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Cyted-Harosa Int. Workshop Valparaiso, Chile. November 12-13, 2012. Development and assessment of the SHARP and RandSHARP algorithms for the arc routing problem. Sergio González a , Alejandra Pérez-Bonilla a , Angel A.Juan a , Daniel Riera a

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Cyted-Harosa Int. Workshop

Valparaiso, Chile. November 12-13, 2012

Development and assessment of the SHARP

and RandSHARP algorithms for the arc

routing problem

Sergio Gonzáleza, Alejandra Pérez-Bonillaa, Angel A.Juana, Daniel Rieraa

{sgonzalezmarti, aperezbon, ajuanp, drierat, jcastellav}@uoc.edu

aDepartment of Computer Science, Multimedia and Telecommunication, IN3 – Open University of Catalonia, Barcelona, Spain.

http://dpcs.uoc.edu

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1. The Capacitated ARP (deterministic)

Edges withdemands

Nodes

  • The Capacitated Arc Routing Problem (CARP) is a well-known NP-hard problem Golden et al. (1981):
    • The set of edges constitute an undirected, non-complete graph or network.
    • A set of edges’ demands must be supplied by a fleet of (homogeneous) vehicles.
    • Resources are available from a depot.
    • Moving a vehicle from one node i to another j has associated (symmetric) costsc(i, j) > 0.
    • An edge might be traversed several times by different vehicles, but it is served by just one vehicle.
    • Additional constraints must be considered: maximum load capacity per vehicle, service times, etc.

Depot

(resources)

  • Goal: to obtain an ‘optimal’ solution, i.e. a set of routes satisfying all constraints with minimum costs
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2. Variants of the CARP

  • Different ARP variants have been proposed:
    • Directed CARP (DCARP): A version of the CARP where the Arcs can be traversed in a single direction (Maniezzo & Roffilli, 2008).
    • Mixed CARP (MCARP): A version of the CARP with mixed graphs (Belenguer, Benavent, Lacomme, & Prins, 2006).
    • Min-Max k-CPP: CARP-like problem excluding capacity constraints on vehicles (Ulusoy, 1985).
    • Periodic CARP (PCARP): CARP extended to the planning of P days (Lacomme, Prins, Ramdane-Chérif, 2002).
    • CARP with Stochastic demands (ARPSD): CARP where the demand to be served is not known beforehand (Fleury, Lacomme, & Prins, 2005).
    • Etcetera.
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3. Practical Applications

  • Some ARP practical applications are:
    • Refuse collection(Almeida & Mourão, 2000).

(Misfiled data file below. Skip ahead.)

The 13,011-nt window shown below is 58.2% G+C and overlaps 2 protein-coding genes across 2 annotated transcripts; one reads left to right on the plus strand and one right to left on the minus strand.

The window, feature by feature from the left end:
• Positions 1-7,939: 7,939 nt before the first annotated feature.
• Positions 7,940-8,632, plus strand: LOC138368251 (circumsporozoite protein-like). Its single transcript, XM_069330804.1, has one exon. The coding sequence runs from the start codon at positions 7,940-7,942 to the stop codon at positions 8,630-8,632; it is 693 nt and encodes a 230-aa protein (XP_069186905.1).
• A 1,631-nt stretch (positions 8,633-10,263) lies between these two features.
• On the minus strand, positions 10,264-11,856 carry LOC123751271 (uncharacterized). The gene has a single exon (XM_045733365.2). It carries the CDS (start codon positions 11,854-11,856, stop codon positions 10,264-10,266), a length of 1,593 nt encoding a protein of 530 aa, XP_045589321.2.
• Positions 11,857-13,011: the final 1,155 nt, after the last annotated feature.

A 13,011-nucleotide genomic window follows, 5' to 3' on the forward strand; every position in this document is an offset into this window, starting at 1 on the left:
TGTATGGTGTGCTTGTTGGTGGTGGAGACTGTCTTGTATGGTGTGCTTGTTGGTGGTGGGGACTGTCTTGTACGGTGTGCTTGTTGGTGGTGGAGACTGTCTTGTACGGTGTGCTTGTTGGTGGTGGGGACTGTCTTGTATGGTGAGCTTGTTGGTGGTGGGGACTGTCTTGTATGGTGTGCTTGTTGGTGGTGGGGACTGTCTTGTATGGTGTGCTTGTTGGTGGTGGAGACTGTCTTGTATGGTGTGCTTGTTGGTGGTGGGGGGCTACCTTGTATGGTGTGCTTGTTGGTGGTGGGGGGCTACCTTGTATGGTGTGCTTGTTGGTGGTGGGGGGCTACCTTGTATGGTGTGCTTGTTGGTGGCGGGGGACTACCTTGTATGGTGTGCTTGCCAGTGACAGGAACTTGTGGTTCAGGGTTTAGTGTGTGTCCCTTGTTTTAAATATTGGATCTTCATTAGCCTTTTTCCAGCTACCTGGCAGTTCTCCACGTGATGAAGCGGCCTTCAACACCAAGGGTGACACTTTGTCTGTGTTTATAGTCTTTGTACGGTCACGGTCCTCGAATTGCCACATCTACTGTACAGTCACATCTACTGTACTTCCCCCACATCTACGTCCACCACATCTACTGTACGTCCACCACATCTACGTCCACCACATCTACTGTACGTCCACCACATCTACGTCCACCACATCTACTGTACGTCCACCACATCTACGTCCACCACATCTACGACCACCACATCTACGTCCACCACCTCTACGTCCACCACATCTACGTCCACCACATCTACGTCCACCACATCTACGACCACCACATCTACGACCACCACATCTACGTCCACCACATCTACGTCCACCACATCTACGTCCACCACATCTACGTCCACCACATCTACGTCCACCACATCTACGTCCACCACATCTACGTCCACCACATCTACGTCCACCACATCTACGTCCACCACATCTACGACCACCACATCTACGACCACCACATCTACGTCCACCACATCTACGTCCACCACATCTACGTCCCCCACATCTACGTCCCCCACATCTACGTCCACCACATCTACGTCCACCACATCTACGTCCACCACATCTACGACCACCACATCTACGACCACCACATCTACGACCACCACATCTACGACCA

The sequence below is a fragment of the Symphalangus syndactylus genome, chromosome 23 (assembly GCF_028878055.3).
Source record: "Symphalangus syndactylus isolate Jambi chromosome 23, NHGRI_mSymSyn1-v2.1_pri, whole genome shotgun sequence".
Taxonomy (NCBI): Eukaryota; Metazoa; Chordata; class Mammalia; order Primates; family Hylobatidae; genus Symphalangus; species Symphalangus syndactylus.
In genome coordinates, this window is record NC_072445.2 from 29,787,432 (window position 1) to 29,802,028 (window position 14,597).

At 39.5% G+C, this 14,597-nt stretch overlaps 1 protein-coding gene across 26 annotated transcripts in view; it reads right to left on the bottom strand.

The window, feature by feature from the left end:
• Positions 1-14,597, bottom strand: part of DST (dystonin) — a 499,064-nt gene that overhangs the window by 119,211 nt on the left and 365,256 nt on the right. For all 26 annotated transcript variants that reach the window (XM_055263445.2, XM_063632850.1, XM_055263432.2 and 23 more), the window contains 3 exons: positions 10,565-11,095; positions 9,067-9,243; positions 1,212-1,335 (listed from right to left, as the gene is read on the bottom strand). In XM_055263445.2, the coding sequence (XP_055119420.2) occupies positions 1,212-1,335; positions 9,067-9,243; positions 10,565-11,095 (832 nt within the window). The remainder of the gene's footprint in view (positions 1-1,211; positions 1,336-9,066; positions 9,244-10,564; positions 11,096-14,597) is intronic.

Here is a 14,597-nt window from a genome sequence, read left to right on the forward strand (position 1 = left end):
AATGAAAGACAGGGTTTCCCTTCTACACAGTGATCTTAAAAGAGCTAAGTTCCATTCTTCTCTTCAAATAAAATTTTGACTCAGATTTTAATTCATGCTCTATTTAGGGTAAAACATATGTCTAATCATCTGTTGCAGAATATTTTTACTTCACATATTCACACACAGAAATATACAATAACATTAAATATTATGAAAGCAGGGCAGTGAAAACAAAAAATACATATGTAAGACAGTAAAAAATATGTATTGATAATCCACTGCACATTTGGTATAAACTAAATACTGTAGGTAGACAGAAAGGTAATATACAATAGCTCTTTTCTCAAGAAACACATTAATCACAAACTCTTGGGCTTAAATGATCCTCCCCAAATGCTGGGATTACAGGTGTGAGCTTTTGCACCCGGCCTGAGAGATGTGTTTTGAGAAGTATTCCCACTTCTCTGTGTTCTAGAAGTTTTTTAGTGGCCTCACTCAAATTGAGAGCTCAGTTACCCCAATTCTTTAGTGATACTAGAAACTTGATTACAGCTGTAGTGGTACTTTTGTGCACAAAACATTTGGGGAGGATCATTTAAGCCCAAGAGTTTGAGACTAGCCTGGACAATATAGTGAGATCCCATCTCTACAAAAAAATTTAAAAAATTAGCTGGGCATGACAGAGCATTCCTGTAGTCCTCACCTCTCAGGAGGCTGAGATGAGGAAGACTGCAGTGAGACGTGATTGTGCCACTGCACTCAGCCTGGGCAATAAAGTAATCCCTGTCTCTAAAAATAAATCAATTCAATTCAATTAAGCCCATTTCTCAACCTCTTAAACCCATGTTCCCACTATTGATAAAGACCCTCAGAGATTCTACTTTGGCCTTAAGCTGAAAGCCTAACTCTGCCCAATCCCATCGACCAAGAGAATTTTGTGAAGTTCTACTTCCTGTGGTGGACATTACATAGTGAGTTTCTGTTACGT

• Snow removal (Eglese, 1994).
    • Inspection of distributed systems (Lee, 1989).
    • Routing of electric meter readers (Stern & Dror, 1979).
    • School bus routing (Ferland & Gudnette, 1990).
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4. Mathematical Model

  • The first ILP formulation was probably the one presented by Golden and Wong in 1981. (B. L. Golden and R. T. Wong 1981).
  • A formulation using undirected variables is presented by Belenguer and Benavent. In his PhD
  • dissertation, Letchford gives several ILP formulations of the CARP, and derives additional valid inequalities and separation algorithms for the problem.
  • Other mathematical formulations are due to Welz [22] and Eglese [23], all of them for the undirected case.
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5. Solving Approaches (1/2)

  • Exact Methods (optimal solutions for small-scale problems):
    • Branch and Bound techniques (Kiuchi, Hirabayashi, Saruwatari, & Shinano, 1995).
    • Tour construction algorithms (Hirabayashi, Nishida, & Saruwatari, 1992).
    • Subtour elimination algorithms (Saruwatari, Hirabayashi, & Nishida, 1992).
    • ILP formulations (Belenguer & Benavent, 1992).
  • Heuristics (fast, ‘good’ solutions) :
    • Path Scanning algorithm, Augment-Merge algorithm, Construct-Strike algorithm (Golden, DeArmon, & Baker, 1983).
    • Node duplication heuristic (Wøhlk, 2005).
    • The Cycle Assignment algorithm (Benavent, Campos, Corberan, & Mota, 1990).
    • Parallel insert algorithm (Chapleau, Ferland, Lapalme, & Rousseau,1984).
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6. Solving Approaches (2/2)

  • Meta-heuristics (pseudo-optimal solutions):
    • Tabu Search algorithms (Hertz, Laporte, & Mittaz, 2000; Greistorfer, 2003).
    • Simulated Annealing (Eglese, 1994).